- Miki T, Kiyonaka S, Uriu Y, Waard M De, Wakamori M, Beedle AM, Campbell KP, Mori Y. 2007. Mutation associated with an autosomal dominant cone-rod dystrophy CORD7 modifies RIM1-mediated modulation of voltage-dependent Ca2+ channels. Channels (Austin) 1: 144–147. PubMed ID: 18690027
- Mittelstaedt T, Alvaréz-Baron E, Schoch S. 2010. RIM proteins and their role in synapse function. Biol. Chem. 391: 599–606. PubMed ID: 20370319
- Pernía-Andrade A, Jonas P. 2011. The Multiple Faces of RIM. Neuron 69: 185–187. PubMed ID: 21262457
- Regus-Leidig H, Tom Dieck S, Specht D, Meyer L, Brandstätter JH. 2009. Early steps in the assembly of photoreceptor ribbon synapses in the mouse retina: the involvement of precursor spheres. J. Comp. Neurol. 512: 814–824. PubMed ID: 19067356
We use a combination of Next Generation Sequencing (NGS) and Sanger sequencing technologies to cover the full coding regions of the listed genes plus ~20 bases of non-coding DNA flanking each exon. As required, genomic DNA is extracted from the patient specimen. For NGS, patient DNA corresponding to these regions is captured using an optimized set of DNA hybridization probes. Captured DNA is sequenced using Illumina’s Reversible Dye Terminator (RDT) platform (Illumina, San Diego, CA, USA). Regions with insufficient coverage by NGS are covered by Sanger sequencing. All pathogenic, likely pathogenic, or variants of uncertain significance are confirmed by Sanger sequencing.
For Sanger sequencing, Polymerase Chain Reaction (PCR) is used to amplify targeted regions. After purification of the PCR products, cycle sequencing is carried out using the ABI Big Dye Terminator v.3.0 kit. PCR products are resolved by electrophoresis on an ABI 3730xl capillary sequencer. In nearly all cases, cycle sequencing is performed separately in both the forward and reverse directions.
Patient DNA sequence is aligned to the genomic reference sequence for the indicated gene region(s). All differences from the reference sequences (sequence variants) are assigned to one of five interpretation categories, listed below, per ACMG Guidelines (Richards et al. 2015).
(1) Pathogenic Variants
(2) Likely Pathogenic Variants
(3) Variants of Uncertain Significance
(4) Likely Benign Variants
(5) Benign, Common Variants
Human Genome Variation Society (HGVS) recommendations are used to describe sequence variants (http://www.hgvs.org). Rare variants and undocumented variants are nearly always classified as likely benign if there is no indication that they alter protein sequence or disrupt splicing.
As of March 2016, 6.36 Mb of sequence (83 genes, 1557 exons) generated in our lab was compared between Sanger and NextGen methodologies. We detected no differences between the two methods. The comparison involved 6400 total sequence variants (differences from the reference sequences). Of these, 6144 were nucleotide substitutions and 256 were insertions or deletions. About 65% of the variants were heterozygous and 35% homozygous. The insertions and deletions ranged in length from 1 to over 100 nucleotides.
In silico validation of insertions and deletions in 20 replicates of 5 genes was also performed. The validation included insertions and deletions of lengths between 1 and 100 nucleotides. Insertions tested in silico: 2200 between 1 and 5 nucleotides, 625 between 6 and 10 nucleotides, 29 between 11 and 20 nucleotides, 25 between 21 and 49 nucleotides, and 23 at or greater than 50 nucleotides, with the largest at 98 nucleotides. All insertions were detected. Deletions tested in silico: 1813 between 1 and 5 nucleotides, 97 between 6 and 10 nucleotides, 32 between 11 and 20 nucleotides, 20 between 21 and 49 nucleotides, and 39 at or greater than 50 nucleotides, with the largest at 96 nucleotides. All deletions less than 50 nucleotides in length were detected, 13 greater than 50 nucleotides in length were missed. Our standard NextGen sequence variant calling algorithms are generally not capable of detecting insertions (duplications) or heterozygous deletions greater than 100 nucleotides. Large homozygous deletions appear to be detectable.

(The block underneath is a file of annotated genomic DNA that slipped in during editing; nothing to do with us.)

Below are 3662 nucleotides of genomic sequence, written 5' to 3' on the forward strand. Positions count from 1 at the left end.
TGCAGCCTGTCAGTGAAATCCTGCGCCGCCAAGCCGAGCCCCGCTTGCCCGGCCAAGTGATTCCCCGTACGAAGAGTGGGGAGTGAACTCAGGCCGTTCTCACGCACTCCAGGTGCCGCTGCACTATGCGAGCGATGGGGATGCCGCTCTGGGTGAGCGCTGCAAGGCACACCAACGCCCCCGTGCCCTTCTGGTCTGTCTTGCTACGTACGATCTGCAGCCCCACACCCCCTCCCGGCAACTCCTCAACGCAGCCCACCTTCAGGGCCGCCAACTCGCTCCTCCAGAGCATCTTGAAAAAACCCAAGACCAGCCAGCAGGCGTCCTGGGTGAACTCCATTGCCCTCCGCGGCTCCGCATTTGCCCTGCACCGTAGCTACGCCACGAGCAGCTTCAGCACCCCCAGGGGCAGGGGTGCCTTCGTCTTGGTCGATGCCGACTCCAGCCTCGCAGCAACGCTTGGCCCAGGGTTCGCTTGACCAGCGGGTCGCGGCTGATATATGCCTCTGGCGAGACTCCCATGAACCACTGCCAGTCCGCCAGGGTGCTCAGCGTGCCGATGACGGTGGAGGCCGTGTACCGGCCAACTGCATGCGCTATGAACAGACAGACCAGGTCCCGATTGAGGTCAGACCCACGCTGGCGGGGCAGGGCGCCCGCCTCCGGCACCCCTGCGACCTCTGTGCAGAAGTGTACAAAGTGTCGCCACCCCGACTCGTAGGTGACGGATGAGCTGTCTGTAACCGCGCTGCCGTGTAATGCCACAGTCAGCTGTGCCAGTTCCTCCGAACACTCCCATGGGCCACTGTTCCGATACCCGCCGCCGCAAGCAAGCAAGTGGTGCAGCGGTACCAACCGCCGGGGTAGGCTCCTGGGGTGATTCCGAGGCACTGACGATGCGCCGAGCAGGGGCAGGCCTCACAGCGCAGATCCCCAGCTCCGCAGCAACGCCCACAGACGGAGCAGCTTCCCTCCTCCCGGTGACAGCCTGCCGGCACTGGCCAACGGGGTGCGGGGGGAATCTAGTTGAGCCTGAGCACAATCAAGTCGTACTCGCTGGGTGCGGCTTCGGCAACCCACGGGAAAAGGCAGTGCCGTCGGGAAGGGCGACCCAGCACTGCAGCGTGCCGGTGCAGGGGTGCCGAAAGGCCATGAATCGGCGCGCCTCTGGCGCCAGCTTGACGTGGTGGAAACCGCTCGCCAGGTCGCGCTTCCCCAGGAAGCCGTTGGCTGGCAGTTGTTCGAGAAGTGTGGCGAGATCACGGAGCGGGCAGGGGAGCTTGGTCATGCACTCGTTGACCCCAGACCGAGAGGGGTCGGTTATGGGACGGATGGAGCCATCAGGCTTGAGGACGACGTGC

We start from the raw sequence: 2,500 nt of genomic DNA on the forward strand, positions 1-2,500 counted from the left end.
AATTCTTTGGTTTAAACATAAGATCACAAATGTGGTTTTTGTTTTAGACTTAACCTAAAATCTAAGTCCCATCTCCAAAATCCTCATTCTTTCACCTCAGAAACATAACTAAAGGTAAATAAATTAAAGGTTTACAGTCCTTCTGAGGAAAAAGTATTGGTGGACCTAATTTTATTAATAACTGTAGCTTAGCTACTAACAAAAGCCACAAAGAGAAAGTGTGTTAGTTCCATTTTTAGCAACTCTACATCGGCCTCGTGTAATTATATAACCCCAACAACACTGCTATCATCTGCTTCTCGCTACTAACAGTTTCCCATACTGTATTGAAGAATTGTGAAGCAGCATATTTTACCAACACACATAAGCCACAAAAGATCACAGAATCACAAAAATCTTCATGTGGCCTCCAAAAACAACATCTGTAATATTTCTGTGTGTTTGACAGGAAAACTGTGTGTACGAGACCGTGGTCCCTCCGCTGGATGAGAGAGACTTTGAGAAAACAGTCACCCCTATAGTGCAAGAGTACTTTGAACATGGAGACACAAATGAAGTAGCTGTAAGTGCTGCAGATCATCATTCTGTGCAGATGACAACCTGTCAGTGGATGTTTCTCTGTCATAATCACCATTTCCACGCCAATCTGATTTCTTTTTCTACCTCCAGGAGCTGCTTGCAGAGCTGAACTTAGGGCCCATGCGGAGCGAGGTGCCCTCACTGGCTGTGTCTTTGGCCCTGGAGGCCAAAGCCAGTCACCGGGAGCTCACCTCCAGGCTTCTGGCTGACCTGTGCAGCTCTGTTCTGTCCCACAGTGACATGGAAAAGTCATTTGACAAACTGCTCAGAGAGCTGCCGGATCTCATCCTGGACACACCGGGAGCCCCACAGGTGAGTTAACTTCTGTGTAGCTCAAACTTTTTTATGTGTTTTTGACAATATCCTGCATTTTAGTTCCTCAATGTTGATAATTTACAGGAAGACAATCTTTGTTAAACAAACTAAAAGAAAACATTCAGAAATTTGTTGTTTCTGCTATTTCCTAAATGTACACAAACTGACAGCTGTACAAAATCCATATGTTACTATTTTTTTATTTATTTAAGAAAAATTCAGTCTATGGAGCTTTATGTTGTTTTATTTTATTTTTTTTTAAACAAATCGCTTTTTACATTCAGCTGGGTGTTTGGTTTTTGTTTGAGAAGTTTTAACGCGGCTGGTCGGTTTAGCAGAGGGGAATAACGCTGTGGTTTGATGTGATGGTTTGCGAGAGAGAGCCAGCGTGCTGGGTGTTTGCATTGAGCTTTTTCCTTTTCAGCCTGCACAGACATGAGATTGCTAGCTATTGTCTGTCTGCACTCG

Interpretation of the test results is limited by the information that is currently available. Better interpretation should be possible in the future as more data and knowledge about human genetics and this specific disorder are accumulated.
When Sanger sequencing does not reveal any difference from the reference sequence, or when a sequence variant is homozygous, we cannot be certain that we were able to detect both patient alleles. Occasionally, a patient may carry an allele which does not amplify, due to a large deletion or insertion. In these cases, the report will contain no information about the second allele. Our Sanger and NGS Sequencing tests are generally not capable of detecting Copy Number Variants (CNVs).
We sequence all coding exons for each given transcript, plus ~20 bp of flanking non-coding DNA for each exon. Test reports contain no information about other portions of the gene, such as regulatory domains, deep intronic regions or any currently uncharacterized alternative exons.
In most cases, we are unable to determine the phase of sequence variants. In particular, when we find two likely causative mutations for recessive disorders, we cannot be certain that the mutations are on different alleles.
Our ability to detect minor sequence variants due to somatic mosaicism is limited. Sequence variants that are present in less than 50% of the patient’s nucleated cells may not be detected.